Back to our concerns: How are we supposed to build a bridge between Art and Truth in today’s world? Does truth reside in the object, the individual experience, or the artist’s intention? Or somewhere else entirely? Surely not the object. Everything from the invention of photography to the unfolding of the world wide web has contributed to the ongoing erosion of the cult status of the art object. It was Walter Benjamin who theorized about how the technological developments in image reproduction and duplication would strip the unique art object of its power and aura. For Benjamin and the theorists who followed him, the power base shifted from the aura around the object (and the guardians who controlled access to the object) to the technology of reproduction (and therefore whoever controlled reproduction and distribution) or more succinctly from ritual to politics.
 
Objects, art objects, are important, to be sure. The evident power of Picasso’s Guernica is unavoidable. But surely there is more to the truth of art than the object and its aura.For example, I wasn’t watching the only print of Pasolini’s film. It still spoke to me as an individual.It still spoke truth.And the truth it spoke was linked to another kind of power than that of the governing interests behind the reproduction and distribution of images.
 
Some would suggest, given the recognition of different overlapping factors that help us define the shifting boundaries of an aesthetic field, that it is not so much the object that has a singular aura, as the experience. We know that many elements play into how we experience what we experience. I have suggested, with our complex theories of the aesthetic field and the art of seeing in hand, that it is possible to talk and think about art and truth in ways that are not entirely dependent upon privileged objects. Nor do I believe that we have to link the artwork to some mystical realm or conversely reduce its truth quotient to technologically driven power plays. However, I believe that it is possible to link this experience to some sort of conviction about the nature of truth in the mind and the hands of the art maker and the faithful expectation of the public. If the critics are right, however, and the factors involved in appreciation are locally, historically and culturally relative, what happens to our understanding of any truth that art may intend or convey? Is what is true for you, true for me also? These questions have deep and somewhat tangled roots, as the variety of learned treatises on modernism, modernity and postmodernity are only too eager to point out.
Ship of Fools?
At this point we have to push off into some deep waters. Please bear with me. In our cultural history some thinkers, responding to the subjectivist and skeptical intellectual trends of their day, proposed an almost transcendental realm of artistic experience, in which the value of the aesthetic experience was pure, self-sustaining and not reducible to any explanation that might claim to reveal its underlying social or moral agendas and interests. At first this realm was argued for by Idealists who wished to talk about the Beautiful and the Sublime as universal categories of human experience. Such categories had to be protected against the skepticism and the overbearing rationalism of the day. This same category, according to one thinker, was refined and reinterpreted by succeeding philosophical and social schools of thought, until it became the potentially subversive aesthetic dimension—a refuge from the world of alienated consumption, commodities and kitsch (Bernstein 1987). These ideas, in all stages of their development, conceivably, touched on elements of truth that we need to consider in relation to the arts. They all made vital contributions to what is called Modernism in the arts. Modernism in the arts can be looked at as a combination of several strands, both conservative and avant-garde, that argued (variously) for the purity of the art object, the sanctity and prophetic dimension of the artistic vocation, the authenticity of raw artistic expression, and the ongoing questioning and challenging of previously established cultural categories in the name of new art or even anti-art.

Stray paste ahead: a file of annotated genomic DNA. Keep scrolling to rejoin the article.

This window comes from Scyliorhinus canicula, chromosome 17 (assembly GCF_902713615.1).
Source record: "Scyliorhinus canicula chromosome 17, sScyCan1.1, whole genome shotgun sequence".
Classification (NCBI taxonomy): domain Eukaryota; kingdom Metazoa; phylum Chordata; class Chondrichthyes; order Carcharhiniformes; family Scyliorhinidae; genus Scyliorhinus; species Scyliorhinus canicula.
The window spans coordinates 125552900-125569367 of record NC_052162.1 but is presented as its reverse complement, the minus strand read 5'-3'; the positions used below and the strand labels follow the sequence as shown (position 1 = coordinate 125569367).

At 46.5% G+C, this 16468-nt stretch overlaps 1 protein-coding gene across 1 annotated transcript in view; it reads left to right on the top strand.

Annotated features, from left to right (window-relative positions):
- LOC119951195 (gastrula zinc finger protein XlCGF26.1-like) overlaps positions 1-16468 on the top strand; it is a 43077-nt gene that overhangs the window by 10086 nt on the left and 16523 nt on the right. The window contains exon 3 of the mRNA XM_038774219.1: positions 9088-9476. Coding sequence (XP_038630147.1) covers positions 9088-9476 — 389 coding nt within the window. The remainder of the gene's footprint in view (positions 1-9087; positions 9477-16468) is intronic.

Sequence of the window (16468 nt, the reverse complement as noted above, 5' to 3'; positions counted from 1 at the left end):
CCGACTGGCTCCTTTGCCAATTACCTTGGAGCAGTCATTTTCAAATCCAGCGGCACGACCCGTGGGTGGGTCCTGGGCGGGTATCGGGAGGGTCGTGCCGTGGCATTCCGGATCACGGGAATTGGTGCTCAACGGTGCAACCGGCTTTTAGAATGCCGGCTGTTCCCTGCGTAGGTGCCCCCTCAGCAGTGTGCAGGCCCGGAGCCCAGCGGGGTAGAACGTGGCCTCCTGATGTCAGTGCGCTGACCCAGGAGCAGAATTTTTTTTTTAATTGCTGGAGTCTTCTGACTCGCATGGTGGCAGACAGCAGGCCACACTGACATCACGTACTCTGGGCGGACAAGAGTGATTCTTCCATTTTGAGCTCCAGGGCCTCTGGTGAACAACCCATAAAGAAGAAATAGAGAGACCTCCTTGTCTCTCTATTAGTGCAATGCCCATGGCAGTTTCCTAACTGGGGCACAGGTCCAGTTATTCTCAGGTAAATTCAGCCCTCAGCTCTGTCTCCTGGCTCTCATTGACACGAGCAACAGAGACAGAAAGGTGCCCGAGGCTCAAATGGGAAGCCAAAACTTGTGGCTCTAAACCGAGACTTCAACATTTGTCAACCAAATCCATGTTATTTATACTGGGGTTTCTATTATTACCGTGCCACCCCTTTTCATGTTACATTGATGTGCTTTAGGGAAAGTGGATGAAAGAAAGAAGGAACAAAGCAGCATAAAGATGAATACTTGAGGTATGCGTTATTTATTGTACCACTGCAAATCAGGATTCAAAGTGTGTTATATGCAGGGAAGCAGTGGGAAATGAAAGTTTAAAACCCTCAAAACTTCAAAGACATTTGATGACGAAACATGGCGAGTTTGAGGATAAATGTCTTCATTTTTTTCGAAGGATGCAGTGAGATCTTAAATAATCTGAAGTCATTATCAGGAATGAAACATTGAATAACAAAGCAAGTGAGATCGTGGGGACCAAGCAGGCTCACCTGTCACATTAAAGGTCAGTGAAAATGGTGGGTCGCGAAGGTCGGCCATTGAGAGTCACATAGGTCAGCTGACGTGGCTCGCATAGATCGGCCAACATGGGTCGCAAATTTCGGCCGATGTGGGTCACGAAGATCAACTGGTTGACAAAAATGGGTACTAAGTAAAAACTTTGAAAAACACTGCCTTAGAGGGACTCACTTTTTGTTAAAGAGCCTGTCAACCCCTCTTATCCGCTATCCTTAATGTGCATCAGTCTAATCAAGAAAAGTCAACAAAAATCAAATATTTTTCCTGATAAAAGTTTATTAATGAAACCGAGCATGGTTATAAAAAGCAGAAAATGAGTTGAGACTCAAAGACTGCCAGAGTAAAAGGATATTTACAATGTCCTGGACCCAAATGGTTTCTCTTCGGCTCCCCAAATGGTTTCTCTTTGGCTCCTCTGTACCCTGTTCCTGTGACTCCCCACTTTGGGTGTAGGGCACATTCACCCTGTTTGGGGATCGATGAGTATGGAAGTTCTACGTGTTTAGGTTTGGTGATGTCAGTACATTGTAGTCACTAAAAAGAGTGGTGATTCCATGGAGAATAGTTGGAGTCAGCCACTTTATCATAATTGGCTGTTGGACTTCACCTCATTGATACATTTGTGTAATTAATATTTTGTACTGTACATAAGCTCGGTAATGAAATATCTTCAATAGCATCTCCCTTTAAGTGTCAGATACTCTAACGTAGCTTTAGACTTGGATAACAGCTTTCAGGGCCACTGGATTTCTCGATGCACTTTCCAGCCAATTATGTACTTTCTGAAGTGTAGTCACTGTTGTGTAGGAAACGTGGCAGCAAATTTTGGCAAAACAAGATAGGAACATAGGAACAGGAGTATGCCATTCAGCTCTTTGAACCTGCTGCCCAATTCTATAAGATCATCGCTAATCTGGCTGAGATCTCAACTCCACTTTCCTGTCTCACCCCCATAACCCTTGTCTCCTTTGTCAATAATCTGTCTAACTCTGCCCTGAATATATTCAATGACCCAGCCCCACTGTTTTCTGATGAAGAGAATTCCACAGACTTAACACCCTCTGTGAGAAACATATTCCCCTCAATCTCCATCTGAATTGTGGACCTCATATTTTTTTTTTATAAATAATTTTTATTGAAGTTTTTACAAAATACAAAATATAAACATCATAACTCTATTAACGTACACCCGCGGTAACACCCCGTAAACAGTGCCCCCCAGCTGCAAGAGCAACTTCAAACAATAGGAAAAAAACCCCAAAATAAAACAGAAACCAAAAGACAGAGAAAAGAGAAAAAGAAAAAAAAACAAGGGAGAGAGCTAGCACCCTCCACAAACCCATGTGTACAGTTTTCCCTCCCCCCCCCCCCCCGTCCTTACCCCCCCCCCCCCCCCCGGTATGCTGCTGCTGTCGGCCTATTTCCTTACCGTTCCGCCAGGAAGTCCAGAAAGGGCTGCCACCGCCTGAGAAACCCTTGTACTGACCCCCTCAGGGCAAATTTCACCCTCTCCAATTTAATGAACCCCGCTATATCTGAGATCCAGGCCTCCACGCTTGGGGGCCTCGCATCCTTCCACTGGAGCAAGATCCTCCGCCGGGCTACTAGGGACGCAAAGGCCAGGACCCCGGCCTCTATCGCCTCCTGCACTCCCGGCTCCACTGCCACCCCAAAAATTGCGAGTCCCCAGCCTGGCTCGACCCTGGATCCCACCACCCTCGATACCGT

This Modernism drew upon artistic theory and cultural practice to wage war upon the linear-minded and technologically driven modernity (Calinescu 1987). Modernity, as understood by these cultural theorists, was dominating, alienating, dehumanizing and soul-deadening. It linked technology with rationalism, expansion and consumption, and in doing so crushed human and culturally diverse resources in the wake of progress. For the modernist artist, it was a conflict that was almost a Holy War. However, it was not really a fair fight. According to some art itself, as a self-conscious, self-defining activity, was the ungrateful offspring of the era of modernity. Art came into its own as a specialized discipline, seeking progress and refinement in the parental shadows of technology and science, and looking inwards for its ‘true self,’ in the shadow of the philosophical developments of the era. (I am paint on a surface, therefore I am.)